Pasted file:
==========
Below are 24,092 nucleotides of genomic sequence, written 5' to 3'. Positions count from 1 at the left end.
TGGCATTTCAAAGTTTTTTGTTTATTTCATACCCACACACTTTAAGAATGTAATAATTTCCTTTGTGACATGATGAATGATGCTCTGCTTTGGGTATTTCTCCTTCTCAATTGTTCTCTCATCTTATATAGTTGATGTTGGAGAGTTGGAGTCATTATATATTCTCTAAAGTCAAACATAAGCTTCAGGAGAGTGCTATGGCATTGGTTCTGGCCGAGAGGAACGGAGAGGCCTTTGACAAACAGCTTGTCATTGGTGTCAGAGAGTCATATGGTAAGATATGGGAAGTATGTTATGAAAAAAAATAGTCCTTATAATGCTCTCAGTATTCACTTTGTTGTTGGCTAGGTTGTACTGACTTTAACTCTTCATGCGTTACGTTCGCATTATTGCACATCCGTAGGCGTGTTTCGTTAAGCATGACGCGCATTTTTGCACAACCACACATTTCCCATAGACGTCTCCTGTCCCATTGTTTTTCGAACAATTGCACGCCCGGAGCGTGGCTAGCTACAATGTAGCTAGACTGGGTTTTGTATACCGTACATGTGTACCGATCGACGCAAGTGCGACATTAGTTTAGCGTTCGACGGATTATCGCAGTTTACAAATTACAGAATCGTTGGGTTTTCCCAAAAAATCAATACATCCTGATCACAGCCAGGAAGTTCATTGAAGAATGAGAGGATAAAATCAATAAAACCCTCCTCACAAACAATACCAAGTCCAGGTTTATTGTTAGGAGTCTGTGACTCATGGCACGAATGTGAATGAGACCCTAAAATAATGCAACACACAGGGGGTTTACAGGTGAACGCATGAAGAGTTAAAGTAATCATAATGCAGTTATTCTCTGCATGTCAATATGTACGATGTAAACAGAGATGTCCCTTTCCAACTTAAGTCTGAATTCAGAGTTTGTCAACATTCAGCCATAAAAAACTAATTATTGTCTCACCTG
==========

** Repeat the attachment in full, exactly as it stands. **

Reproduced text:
Below are 24,092 nucleotides of genomic sequence, written 5' to 3'. Positions count from 1 at the left end.
TGGCATTTCAAAGTTTTTTGTTTATTTCATACCCACACACTTTAAGAATGTAATAATTTCCTTTGTGACATGATGAATGATGCTCTGCTTTGGGTATTTCTCCTTCTCAATTGTTCTCTCATCTTATATAGTTGATGTTGGAGAGTTGGAGTCATTATATATTCTCTAAAGTCAAACATAAGCTTCAGGAGAGTGCTATGGCATTGGTTCTGGCCGAGAGGAACGGAGAGGCCTTTGACAAACAGCTTGTCATTGGTGTCAGAGAGTCATATGGTAAGATATGGGAAGTATGTTATGAAAAAAAATAGTCCTTATAATGCTCTCAGTATTCACTTTGTTGTTGGCTAGGTTGTACTGACTTTAACTCTTCATGCGTTACGTTCGCATTATTGCACATCCGTAGGCGTGTTTCGTTAAGCATGACGCGCATTTTTGCACAACCACACATTTCCCATAGACGTCTCCTGTCCCATTGTTTTTCGAACAATTGCACGCCCGGAGCGTGGCTAGCTACAATGTAGCTAGACTGGGTTTTGTATACCGTACATGTGTACCGATCGACGCAAGTGCGACATTAGTTTAGCGTTCGACGGATTATCGCAGTTTACAAATTACAGAATCGTTGGGTTTTCCCAAAAAATCAATACATCCTGATCACAGCCAGGAAGTTCATTGAAGAATGAGAGGATAAAATCAATAAAACCCTCCTCACAAACAATACCAAGTCCAGGTTTATTGTTAGGAGTCTGTGACTCATGGCACGAATGTGAATGAGACCCTAAAATAATGCAACACACAGGGGGTTTACAGGTGAACGCATGAAGAGTTAAAGTAATCATAATGCAGTTATTCTCTGCATGTCAATATGTACGATGTAAACAGAGATGTCCCTTTCCAACTTAAGTCTGAATTCAGAGTTTGTCAACATTCAGCCATAAAAAACTAATTATTGTCTCACCTG